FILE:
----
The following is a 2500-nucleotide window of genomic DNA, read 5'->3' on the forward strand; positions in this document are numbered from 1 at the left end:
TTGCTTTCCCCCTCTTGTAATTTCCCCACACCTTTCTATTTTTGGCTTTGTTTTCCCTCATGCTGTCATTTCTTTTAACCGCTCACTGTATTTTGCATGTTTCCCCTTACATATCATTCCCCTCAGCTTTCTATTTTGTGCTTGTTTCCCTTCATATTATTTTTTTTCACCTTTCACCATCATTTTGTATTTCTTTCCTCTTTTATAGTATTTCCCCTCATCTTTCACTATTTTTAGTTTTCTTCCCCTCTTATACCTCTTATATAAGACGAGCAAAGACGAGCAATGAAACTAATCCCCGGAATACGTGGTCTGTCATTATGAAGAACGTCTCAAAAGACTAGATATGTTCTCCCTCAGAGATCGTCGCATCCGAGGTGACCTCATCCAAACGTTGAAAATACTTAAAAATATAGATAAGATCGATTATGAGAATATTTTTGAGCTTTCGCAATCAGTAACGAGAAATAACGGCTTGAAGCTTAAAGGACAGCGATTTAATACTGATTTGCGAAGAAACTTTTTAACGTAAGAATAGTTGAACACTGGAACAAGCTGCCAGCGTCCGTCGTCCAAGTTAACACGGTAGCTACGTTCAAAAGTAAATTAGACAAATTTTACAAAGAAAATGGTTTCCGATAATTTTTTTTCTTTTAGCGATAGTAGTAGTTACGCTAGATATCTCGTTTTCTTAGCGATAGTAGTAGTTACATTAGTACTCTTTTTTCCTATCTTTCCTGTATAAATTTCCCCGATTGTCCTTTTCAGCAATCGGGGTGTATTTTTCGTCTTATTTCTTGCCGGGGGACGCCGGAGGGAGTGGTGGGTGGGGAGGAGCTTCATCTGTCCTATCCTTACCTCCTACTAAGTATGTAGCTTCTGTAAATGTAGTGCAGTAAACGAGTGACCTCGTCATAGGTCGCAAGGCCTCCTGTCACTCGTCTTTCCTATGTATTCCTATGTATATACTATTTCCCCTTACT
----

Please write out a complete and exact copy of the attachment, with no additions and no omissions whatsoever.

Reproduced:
The following is a 2500-nucleotide window of genomic DNA, read 5'->3' on the forward strand; positions in this document are numbered from 1 at the left end:
TTGCTTTCCCCCTCTTGTAATTTCCCCACACCTTTCTATTTTTGGCTTTGTTTTCCCTCATGCTGTCATTTCTTTTAACCGCTCACTGTATTTTGCATGTTTCCCCTTACATATCATTCCCCTCAGCTTTCTATTTTGTGCTTGTTTCCCTTCATATTATTTTTTTTCACCTTTCACCATCATTTTGTATTTCTTTCCTCTTTTATAGTATTTCCCCTCATCTTTCACTATTTTTAGTTTTCTTCCCCTCTTATACCTCTTATATAAGACGAGCAAAGACGAGCAATGAAACTAATCCCCGGAATACGTGGTCTGTCATTATGAAGAACGTCTCAAAAGACTAGATATGTTCTCCCTCAGAGATCGTCGCATCCGAGGTGACCTCATCCAAACGTTGAAAATACTTAAAAATATAGATAAGATCGATTATGAGAATATTTTTGAGCTTTCGCAATCAGTAACGAGAAATAACGGCTTGAAGCTTAAAGGACAGCGATTTAATACTGATTTGCGAAGAAACTTTTTAACGTAAGAATAGTTGAACACTGGAACAAGCTGCCAGCGTCCGTCGTCCAAGTTAACACGGTAGCTACGTTCAAAAGTAAATTAGACAAATTTTACAAAGAAAATGGTTTCCGATAATTTTTTTTCTTTTAGCGATAGTAGTAGTTACGCTAGATATCTCGTTTTCTTAGCGATAGTAGTAGTTACATTAGTACTCTTTTTTCCTATCTTTCCTGTATAAATTTCCCCGATTGTCCTTTTCAGCAATCGGGGTGTATTTTTCGTCTTATTTCTTGCCGGGGGACGCCGGAGGGAGTGGTGGGTGGGGAGGAGCTTCATCTGTCCTATCCTTACCTCCTACTAAGTATGTAGCTTCTGTAAATGTAGTGCAGTAAACGAGTGACCTCGTCATAGGTCGCAAGGCCTCCTGTCACTCGTCTTTCCTATGTATTCCTATGTATATACTATTTCCCCTTACT